Another vital takeaway is the extraordinary patience required of anyone trying to help wives escape domestic violence. (And yes, Strickland shows it’s almost always female spouses who are thus victimized.) These women are often so exhausted, so confused, so badly gaslighted—so shamed and guilty from lies, attacks, and accusations—that they cannot even see the reality of their situation. It sometimes takes years of counseling before there is movement toward freedom—and if the counselor pushes too soon, an abuser may sense he is losing control and intensify his hurtful tactics.

Along the same lines, Strickland is often brutally honest about her own missteps in counseling—and this again serves as a wake-up call to church leaders. Too often an abusive husband, being skilled in control, can manipulate a counseling session so it looks like everything is the wife’s fault (which he’s already made her believe anyway). And just as Strickland recounts her own successes and failures, she likewise shows common errors churches make in addressing abuse, together with real-life examples of their right reactions—plus a hands-on appendix called “Ten Ways to Educate Your Church.” One common thread in all this is that many oppressive husbands are at the same time active and respected in church, perhaps even actual leaders and teachers—and this makes their victimized wives very hesitant to come forward, naturally fearing they will not be believed.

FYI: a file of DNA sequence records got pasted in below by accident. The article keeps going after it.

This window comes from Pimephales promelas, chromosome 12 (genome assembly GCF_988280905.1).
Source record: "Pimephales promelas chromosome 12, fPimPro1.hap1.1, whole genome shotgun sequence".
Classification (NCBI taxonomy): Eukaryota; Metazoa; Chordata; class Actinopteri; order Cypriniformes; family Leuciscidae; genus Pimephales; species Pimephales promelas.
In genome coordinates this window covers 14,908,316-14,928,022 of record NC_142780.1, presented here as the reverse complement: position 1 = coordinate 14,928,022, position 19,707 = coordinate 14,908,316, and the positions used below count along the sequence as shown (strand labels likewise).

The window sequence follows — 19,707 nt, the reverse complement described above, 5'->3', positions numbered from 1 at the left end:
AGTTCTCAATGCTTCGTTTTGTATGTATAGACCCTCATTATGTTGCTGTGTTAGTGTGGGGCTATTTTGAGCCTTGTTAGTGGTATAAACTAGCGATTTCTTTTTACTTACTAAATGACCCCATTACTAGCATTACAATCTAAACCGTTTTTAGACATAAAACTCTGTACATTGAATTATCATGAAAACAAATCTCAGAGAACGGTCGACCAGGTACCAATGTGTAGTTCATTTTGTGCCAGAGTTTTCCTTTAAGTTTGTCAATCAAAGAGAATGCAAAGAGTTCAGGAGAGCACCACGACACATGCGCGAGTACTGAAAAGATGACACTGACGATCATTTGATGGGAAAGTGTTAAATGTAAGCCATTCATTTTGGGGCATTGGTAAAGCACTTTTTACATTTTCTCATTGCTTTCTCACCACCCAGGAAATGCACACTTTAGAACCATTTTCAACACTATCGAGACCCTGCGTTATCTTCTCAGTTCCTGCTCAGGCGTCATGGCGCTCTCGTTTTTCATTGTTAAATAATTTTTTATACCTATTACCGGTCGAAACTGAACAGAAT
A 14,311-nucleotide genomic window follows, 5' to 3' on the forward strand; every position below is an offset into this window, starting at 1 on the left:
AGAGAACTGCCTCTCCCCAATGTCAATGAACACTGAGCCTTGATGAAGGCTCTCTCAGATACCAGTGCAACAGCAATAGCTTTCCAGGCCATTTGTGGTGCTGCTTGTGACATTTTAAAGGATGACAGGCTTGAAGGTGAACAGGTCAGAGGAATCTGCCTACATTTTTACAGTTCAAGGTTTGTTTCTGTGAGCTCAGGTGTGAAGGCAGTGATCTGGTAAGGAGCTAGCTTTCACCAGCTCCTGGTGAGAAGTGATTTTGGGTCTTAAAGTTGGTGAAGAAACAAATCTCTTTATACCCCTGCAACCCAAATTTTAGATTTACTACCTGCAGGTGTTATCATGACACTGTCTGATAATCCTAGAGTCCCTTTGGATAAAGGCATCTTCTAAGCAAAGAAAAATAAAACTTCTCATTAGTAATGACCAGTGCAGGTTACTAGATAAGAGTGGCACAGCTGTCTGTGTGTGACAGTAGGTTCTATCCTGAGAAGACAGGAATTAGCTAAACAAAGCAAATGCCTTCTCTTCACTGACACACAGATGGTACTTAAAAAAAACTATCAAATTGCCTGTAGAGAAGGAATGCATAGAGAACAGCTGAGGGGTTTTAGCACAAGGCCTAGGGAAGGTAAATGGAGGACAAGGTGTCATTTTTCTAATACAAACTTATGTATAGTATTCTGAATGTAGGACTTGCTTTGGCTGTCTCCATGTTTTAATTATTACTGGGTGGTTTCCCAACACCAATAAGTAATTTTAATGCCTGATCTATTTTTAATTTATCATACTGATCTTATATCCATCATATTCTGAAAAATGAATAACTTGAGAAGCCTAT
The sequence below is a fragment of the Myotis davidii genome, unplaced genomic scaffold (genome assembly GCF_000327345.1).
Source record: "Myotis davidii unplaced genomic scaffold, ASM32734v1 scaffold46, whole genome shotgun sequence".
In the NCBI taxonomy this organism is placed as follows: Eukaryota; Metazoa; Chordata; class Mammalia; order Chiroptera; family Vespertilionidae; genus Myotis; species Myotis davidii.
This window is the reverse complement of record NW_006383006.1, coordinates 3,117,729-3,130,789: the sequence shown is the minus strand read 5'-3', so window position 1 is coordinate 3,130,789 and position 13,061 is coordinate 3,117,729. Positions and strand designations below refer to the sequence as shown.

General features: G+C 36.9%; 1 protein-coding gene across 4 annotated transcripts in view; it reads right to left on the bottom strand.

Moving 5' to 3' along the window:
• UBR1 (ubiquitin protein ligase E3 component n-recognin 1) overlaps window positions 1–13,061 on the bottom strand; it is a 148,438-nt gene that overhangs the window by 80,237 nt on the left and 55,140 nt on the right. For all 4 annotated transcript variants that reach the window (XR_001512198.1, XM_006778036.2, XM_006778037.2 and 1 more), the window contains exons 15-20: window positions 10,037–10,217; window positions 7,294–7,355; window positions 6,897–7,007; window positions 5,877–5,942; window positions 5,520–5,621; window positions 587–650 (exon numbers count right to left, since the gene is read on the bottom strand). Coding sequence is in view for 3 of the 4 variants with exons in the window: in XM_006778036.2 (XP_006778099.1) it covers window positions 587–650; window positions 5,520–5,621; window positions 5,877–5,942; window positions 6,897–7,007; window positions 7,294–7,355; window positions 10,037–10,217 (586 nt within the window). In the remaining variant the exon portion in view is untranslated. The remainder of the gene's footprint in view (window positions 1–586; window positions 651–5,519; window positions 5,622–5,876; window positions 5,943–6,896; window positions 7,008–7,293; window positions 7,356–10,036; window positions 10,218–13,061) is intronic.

That particular appendix is one of six, addressing such practical issues as “Red Flags During Dating,” “Abusive Argument Inventory,” and “Who Are Domestic Abuse Experts?” Other helpful resources include case studies, many questions for personal reflection, and screening questionnaires for both victims and helpers.

But perhaps the book’s strongest aspect is the way it grounds its discussion in Scripture. In addressing abuse and abusers, Strickland applies such texts as 1 Peter 3:7; Ephesians 4:29–32 and 5:25–30; 1 Corinthians 13:4–8; and the oppressive tactics of the Pharisees as lambasted in Matthew 23:1–12. To help victims, Strickland cites Psalms 10:1 and 118:13; and for helpers, Colossians 3:12, Galatians 6:2, Ezekiel 34:15–16, and Luke 4:18. It’s amazing what bold and challenging new applications these well-known passages accrue in the context of domestic abuse.